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In Latin the suffix -que can be used to mean "and". For example:

Fames sitisque (Hunger and thirst)

Are there any modern Romance languages that use the suffix -que or something similar to it?

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This claims that Romanian şi (and) derives from "-que", but Wiktionary derives it from "sic" (thus). (Being Wiktionary, of course without any sources.) To me, going from thus to and seems like a big leap, but I don't know anything for sure about that. Edit: Apparently not that giant a leap, see comments.

As far as actual enclitics go, I'm not aware of any Romance language that uses one, but I only know about the 'big' ones (Italian, French, Castilian, Portuguese, Romanian).

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    From thus to and via also is not a big leap at all. For what it's worth, most Slavic languages derive also from thus (common Slavic tak: "thus", "so", "in this way") in various ways (Russian: также, Czech: také, Serbian/Croat: takođe), and Slavic languages have been a significant influence on Romanian. – Nikolay Ershov Mar 10 '15 at 16:25
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    @NikolayErshov Not to mention English also, which of course is all + so. You are quite right. – user9315 Mar 10 '15 at 22:24
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    -qu- and -gu- yield p and b, respectively, in Romanian. As far as a official sources for sic > si are concerned, all Romanian dictionaries confirm it. – Lucian Mar 16 '15 at 12:09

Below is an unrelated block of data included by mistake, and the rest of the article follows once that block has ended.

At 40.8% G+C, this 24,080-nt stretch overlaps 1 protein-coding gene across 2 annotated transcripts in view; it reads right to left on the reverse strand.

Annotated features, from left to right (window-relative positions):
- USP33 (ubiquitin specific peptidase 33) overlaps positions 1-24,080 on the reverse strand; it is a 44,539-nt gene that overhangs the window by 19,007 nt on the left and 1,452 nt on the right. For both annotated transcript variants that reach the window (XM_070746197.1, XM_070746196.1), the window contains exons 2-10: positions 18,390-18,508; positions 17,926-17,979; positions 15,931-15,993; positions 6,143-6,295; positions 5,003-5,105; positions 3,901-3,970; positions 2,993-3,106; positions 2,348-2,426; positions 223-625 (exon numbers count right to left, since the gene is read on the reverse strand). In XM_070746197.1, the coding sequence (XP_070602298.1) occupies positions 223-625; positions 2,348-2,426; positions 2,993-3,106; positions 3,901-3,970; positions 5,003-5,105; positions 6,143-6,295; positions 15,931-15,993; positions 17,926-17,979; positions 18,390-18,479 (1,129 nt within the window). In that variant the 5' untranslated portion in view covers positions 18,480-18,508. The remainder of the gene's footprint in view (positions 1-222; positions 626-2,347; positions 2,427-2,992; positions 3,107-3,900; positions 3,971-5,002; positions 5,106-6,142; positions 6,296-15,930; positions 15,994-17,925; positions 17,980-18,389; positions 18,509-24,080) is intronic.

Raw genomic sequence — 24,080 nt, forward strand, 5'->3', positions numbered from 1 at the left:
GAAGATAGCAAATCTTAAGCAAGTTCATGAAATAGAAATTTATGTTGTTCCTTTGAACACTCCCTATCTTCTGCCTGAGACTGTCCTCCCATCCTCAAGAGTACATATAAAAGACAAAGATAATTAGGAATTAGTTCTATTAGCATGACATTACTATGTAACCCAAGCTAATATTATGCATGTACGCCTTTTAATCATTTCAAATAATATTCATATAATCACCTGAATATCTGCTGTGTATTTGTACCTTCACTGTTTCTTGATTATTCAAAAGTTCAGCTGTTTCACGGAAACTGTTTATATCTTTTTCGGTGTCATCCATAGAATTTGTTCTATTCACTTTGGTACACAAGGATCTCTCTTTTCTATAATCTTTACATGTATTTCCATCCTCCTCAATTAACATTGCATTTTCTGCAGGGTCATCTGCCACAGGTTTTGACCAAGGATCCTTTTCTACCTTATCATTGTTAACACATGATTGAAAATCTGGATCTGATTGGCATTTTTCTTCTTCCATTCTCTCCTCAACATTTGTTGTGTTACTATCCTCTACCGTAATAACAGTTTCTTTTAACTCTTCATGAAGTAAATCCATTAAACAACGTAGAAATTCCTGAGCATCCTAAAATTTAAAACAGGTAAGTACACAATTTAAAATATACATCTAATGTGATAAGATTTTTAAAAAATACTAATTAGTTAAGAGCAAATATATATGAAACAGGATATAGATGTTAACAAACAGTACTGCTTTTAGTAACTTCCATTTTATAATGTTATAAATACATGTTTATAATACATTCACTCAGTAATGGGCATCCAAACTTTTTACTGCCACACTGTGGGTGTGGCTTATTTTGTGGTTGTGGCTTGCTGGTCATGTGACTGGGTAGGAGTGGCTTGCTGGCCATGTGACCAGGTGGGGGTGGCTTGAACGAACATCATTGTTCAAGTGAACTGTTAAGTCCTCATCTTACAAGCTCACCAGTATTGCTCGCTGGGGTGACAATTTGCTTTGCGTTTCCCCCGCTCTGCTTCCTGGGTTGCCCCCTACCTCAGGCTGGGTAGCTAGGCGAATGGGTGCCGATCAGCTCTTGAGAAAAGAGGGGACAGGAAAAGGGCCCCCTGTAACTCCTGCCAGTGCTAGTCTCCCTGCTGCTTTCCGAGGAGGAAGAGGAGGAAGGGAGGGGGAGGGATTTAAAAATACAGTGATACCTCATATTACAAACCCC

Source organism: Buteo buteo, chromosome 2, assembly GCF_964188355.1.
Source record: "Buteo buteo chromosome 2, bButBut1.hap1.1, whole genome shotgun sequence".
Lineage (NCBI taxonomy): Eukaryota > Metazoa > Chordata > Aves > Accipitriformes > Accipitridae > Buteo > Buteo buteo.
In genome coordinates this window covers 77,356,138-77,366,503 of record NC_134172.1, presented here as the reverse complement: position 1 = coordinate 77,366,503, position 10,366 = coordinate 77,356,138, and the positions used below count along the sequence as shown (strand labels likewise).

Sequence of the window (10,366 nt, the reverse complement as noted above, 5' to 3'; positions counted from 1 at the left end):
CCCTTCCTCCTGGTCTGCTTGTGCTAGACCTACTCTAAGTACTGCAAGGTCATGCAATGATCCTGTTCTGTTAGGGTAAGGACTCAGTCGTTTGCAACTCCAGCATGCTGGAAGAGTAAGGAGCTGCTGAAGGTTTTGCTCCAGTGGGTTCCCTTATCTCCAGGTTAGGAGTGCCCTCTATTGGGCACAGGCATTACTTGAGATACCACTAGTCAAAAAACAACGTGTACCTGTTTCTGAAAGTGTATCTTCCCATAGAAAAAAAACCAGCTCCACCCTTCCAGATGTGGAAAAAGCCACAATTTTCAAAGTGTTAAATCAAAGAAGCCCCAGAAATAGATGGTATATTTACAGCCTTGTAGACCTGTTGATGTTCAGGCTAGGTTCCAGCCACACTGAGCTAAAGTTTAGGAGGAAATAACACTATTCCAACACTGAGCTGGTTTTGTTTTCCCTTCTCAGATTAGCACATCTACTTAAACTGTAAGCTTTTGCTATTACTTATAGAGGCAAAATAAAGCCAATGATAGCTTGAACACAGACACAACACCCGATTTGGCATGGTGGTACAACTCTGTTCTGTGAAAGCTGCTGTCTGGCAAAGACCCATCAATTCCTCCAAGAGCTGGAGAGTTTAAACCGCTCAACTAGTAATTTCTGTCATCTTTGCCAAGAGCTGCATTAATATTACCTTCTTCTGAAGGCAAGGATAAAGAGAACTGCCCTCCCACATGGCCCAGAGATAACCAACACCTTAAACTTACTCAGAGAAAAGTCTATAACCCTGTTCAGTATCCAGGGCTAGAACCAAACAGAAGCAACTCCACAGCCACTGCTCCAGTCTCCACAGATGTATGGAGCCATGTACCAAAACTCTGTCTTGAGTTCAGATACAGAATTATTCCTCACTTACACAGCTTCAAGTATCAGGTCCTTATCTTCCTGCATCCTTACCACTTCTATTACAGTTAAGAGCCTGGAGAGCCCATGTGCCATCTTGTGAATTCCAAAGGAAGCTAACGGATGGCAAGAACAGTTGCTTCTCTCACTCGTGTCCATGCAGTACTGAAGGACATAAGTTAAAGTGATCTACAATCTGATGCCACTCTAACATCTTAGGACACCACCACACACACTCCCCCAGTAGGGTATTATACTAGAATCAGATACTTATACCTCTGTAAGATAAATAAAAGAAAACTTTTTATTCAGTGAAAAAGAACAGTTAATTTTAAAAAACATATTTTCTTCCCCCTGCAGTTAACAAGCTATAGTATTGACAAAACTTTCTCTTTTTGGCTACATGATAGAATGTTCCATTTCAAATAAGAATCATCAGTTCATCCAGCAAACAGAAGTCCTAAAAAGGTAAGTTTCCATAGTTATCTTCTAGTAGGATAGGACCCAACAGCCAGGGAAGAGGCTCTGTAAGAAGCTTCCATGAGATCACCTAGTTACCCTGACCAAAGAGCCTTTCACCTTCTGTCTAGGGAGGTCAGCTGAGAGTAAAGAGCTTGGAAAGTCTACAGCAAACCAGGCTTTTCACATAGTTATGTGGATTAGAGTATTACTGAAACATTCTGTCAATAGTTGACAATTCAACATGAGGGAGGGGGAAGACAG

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Two French/Italian examples :

o French "quiconque" (anyone) < Latin quicumque (anyone)

quicumque = qui + cum + -que

Italian : chiunque

o French "chacun" (each one) < Vulgar Latin "cascunu" < Latin "quisque unus" (every one), maybe mixed with Ancient Greek "unum kata unum" (one by one).

quisque = quis + -que

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If 'something similar' to Latin -que is good enough for you, present-day Spanish conmigo contains an old preposition or prepositional clitic suffix -cum hidden under the current from -go. [Our conmigo actually derives from cum mecum, where the -cum part of mecum was originally an adposition/a syntactic affix meaning 'with' arguably similar to the -que clitic meaning 'and'. That construction was, of course, redundant, a remnant of the stage at which late spoken Latin was becoming a head-complement language, what Romance languages soon were to develop into, but still contained important residues, mainly in VPs and PPs, of the earlier complement-head phase]. Less obviously, present-day Spanish quisqui, as in todo quisqui (= every body), cada quisqui (= each person), is a reflex of Latin quis-que (originally perhaps = somebody else).

  • "Spanish" quisqui is not a "real" Spanish word; it is a Latin word used in Spanish. – fdb Mar 17 '15 at 8:18
  • So are "quid", "quidam", "curriculum", "status quo" and a host of expressions that are both common in educated speech and listed in the official dictionary of the Real Academia Española. I assure you that "todo quisqui" and "cada quisqui" are absolutely normal in educated speech, and are as much part of the Spanish dictionary as thousands of words originally borrowed from Latin, Greek, English, French, Italian, and many other languages. – Sibutlasi Mar 17 '15 at 8:28
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    My point is simply that a Latin loan word is not evidence for a productive suffix -qui in Spanish. Also, in linguistics we distinguish between a "reflex" (your last sentence) and a "borrowing". – fdb Mar 17 '15 at 8:32

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